With Liverpool suffering from injuries in defence and impotence in attack, David Segar looks back at a similar scenario Jürgen Klopp went through in Dortmund…


LIVERPOOL are in a bit of a funk at the moment. You may have noticed.

Sunday’s stalemate with Manchester United at Anfield was undoubtedly a better performance than anything the Champions have produced since the 7-0 thrashing of Crystal Palace a month ago, but it still wasn’t good enough.

It wasn’t the true Liverpool. It was a blunter version. A lot of the usual characteristics, just with no end product. Like a viper with corks on its teeth.

The goalfest at Selhurst Park looked like it was Liverpool getting into gear, ready to pull away from the rest. Instead, they have stalled, burst a tyre and flooded the engine.

Three draws and a defeat from games against West Brom, Newcastle, Southampton and United has seen Jürgen Klopp’s men fall down to fourth in the Premier League table.

Opta revealed after the game on Sunday that, although The Reds scored seven at Palace from 14 shots, in the four games since then they have scored just once from 62 shots. Keeping up a 50 per cent success rate would have been asking a lot, but going down to a 1.6 per cent success rate is definitely too far in the other direction.

It is an inconvenient drop in standards, but it also isn’t the first time in Klopp’s career that he has faced such a situation, where injuries, low blocks and a general loss of form have stopped his team from winning as often as they would like.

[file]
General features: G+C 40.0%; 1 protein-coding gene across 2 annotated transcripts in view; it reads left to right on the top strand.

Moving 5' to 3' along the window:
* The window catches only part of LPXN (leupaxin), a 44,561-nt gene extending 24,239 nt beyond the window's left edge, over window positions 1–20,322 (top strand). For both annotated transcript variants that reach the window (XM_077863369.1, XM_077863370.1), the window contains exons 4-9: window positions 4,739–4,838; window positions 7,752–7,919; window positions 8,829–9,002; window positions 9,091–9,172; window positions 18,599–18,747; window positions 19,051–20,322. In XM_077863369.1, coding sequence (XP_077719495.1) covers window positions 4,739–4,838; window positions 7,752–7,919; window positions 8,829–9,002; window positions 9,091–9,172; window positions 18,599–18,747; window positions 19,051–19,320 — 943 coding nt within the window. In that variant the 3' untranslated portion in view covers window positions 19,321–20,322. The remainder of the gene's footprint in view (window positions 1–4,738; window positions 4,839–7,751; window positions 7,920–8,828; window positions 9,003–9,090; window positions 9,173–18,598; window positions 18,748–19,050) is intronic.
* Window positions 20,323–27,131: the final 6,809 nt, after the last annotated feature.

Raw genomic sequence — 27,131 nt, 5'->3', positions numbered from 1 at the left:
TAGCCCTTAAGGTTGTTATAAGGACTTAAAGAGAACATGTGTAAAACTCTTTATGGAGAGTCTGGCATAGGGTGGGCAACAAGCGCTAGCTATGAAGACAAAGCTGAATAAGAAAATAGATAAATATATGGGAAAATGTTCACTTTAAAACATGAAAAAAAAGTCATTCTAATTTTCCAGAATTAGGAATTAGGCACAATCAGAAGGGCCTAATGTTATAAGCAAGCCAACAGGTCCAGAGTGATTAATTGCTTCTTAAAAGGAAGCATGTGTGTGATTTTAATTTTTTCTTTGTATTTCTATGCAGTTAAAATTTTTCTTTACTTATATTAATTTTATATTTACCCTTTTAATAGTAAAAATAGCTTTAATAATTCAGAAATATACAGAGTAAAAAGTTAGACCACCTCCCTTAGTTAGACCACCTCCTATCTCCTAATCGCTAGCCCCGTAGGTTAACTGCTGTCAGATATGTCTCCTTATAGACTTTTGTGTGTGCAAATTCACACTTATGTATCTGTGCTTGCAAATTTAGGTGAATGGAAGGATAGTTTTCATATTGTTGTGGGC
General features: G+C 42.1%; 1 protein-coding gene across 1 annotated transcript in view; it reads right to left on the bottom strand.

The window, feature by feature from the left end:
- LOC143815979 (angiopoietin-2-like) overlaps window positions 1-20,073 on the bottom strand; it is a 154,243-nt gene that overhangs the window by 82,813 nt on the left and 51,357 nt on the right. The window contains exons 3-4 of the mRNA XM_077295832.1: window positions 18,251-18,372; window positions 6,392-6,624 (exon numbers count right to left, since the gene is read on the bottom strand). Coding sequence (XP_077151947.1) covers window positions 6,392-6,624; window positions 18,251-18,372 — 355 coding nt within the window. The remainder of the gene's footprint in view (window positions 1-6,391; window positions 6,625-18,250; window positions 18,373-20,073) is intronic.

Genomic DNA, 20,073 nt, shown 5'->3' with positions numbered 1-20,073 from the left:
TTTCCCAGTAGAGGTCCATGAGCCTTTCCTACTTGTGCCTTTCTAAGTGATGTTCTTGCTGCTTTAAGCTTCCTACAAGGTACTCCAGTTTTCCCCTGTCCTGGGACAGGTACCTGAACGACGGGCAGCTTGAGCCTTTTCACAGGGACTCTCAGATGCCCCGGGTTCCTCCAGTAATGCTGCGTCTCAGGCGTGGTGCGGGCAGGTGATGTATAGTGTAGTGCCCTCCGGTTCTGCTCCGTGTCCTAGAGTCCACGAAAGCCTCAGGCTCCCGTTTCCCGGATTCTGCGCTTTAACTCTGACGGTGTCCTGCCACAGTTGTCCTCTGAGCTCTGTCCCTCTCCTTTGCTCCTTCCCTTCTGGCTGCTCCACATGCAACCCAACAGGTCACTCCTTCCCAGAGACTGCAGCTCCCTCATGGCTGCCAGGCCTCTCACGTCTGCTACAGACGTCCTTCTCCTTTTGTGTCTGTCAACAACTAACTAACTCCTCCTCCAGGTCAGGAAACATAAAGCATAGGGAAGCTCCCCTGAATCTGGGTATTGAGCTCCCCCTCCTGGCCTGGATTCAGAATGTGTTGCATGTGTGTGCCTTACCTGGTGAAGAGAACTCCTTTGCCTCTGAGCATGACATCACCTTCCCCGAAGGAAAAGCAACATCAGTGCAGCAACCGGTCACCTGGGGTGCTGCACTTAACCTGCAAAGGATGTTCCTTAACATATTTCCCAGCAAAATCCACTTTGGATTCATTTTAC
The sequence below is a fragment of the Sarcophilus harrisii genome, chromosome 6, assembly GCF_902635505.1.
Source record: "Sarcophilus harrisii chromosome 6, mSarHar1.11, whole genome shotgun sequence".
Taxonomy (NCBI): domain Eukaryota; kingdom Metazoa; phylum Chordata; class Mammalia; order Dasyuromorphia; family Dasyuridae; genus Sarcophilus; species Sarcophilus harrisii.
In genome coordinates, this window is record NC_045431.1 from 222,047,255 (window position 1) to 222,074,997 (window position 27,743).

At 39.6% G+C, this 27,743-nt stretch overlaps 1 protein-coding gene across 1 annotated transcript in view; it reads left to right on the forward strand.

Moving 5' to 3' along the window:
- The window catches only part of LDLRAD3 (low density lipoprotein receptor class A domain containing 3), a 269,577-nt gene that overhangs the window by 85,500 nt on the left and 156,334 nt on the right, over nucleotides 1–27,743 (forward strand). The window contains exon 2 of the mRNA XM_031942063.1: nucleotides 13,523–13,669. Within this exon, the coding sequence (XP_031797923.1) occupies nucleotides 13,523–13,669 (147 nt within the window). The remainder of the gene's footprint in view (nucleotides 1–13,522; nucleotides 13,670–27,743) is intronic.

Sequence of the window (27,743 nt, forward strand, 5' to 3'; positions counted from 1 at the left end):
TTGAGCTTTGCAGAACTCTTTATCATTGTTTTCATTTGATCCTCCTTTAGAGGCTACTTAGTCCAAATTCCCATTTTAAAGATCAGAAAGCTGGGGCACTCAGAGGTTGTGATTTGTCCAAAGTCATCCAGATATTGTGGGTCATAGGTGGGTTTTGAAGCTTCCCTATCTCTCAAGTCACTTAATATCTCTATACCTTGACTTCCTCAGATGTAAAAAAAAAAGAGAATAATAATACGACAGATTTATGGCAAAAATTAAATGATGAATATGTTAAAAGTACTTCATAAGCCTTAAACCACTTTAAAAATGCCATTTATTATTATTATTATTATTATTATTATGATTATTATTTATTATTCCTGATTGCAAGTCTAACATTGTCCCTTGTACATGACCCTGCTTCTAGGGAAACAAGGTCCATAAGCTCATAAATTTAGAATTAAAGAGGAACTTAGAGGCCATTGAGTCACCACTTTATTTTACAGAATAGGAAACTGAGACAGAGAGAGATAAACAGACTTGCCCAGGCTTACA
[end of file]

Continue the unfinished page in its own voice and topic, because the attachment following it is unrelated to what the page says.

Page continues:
Your mind might immediately go back to his tricky final season at Borussia Dortmund where, after losing his best players to either injury or Bayern Munich, Klopp found his side were struggling to win any games despite having the vast majority of possession and shots.

Jürgen Klopp during his time as Borussia Dortmund manager

However, Dortmund were famously fighting relegation at the halfway stage of that campaign, rather than having merely slipped off the top spot.

A slightly more appropriate season to compare it to would be the previous one.

The year was 2013. Pope Benedict resigned (from being Pope, not, like, as Port Vale boss or anything), King Richard III was found buried in a Leicester car park, while Daft Punk and Pharrell Williams were “up all night to get lucky”.

Jürgen Klopp, meanwhile, was not getting lucky. Pharrell probably wasn’t talking about Bundesliga results, but nevertheless despite a strong start to the 2013-14 league campaign as his Champions League finalists were looking to take their domestic crown back from Bayern, disaster struck in the November.

Both of Klopp’s main centre backs, Neven Subotic and Mats Hummels, suffered ligament injuries that would rule them out for significant periods. In Subotic’s case, the rest of the season.

Klopp had signed Greek international Sokratis Papastathopoulos the previous summer, and so had able cover for one (Sokratis was good back then, honest), but he had lost two key components.

He decided to bring in Manuel Friedrich on a free transfer. Klopp had previously worked with Friedrich at Mainz and so knew what he was getting, but his former player was now 34 and was very much a stopgap.

It wasn’t all Friedrich’s fault, but the unsettling of the team after losing their main centre back pairing was evident in the generally under-par performances of the side.

Jürgen Klopp during his time as Borussia Dortmund manager

Dortmund had won nine of their first 11 league games before the injuries to Subotic and Hummels. They then lost the game in which Subotic was injured at Wolfsburg, and after Hummels had also been sidelined, proceeded to win just once in their next six, losing three and drawing two as they went into the winter break with a whimper in fourth place.